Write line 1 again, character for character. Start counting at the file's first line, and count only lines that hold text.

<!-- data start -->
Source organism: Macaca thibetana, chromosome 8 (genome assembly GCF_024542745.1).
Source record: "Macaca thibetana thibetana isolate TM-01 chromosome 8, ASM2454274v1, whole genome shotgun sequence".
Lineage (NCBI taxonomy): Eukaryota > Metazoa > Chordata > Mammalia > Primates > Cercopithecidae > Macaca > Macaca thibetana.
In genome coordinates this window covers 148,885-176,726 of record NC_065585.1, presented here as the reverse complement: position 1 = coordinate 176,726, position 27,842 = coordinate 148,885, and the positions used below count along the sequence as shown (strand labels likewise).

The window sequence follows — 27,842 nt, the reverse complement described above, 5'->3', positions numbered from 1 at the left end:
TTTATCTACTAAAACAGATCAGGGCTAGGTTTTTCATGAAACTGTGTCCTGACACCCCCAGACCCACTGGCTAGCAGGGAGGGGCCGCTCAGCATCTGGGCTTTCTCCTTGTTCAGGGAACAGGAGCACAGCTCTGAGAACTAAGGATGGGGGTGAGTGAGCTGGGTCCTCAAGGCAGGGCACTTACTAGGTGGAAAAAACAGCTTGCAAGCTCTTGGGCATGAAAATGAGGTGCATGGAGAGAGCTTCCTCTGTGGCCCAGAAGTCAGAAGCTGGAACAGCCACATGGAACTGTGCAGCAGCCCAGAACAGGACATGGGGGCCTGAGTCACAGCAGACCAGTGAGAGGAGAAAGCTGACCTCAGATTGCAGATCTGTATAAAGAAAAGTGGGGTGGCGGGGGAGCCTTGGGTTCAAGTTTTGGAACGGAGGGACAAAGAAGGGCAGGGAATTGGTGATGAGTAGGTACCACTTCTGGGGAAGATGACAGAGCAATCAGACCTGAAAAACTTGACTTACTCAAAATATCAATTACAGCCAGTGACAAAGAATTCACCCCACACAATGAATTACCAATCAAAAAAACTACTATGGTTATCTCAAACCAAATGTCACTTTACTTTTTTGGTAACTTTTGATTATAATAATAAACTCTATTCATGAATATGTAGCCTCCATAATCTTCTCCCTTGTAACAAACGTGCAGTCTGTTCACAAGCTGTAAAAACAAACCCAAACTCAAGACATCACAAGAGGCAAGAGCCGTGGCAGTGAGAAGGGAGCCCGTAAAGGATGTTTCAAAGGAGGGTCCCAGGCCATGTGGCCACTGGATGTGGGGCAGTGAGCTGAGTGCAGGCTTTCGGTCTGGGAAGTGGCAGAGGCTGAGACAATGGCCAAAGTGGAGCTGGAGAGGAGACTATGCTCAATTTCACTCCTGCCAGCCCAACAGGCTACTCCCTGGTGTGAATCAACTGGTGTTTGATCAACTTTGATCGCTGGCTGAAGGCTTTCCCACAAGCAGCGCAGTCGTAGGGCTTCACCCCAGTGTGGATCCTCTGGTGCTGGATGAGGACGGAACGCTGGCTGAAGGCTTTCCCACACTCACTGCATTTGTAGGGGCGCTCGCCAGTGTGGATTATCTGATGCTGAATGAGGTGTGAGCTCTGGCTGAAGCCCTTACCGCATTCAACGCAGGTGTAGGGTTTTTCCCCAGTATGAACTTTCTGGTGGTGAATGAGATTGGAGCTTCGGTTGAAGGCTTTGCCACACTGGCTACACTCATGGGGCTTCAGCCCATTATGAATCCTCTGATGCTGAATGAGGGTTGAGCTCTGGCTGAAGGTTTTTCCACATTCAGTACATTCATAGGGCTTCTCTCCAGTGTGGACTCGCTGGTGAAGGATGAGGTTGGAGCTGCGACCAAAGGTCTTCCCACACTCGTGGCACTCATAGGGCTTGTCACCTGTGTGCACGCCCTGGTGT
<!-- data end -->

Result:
Source organism: Macaca thibetana, chromosome 8 (genome assembly GCF_024542745.1).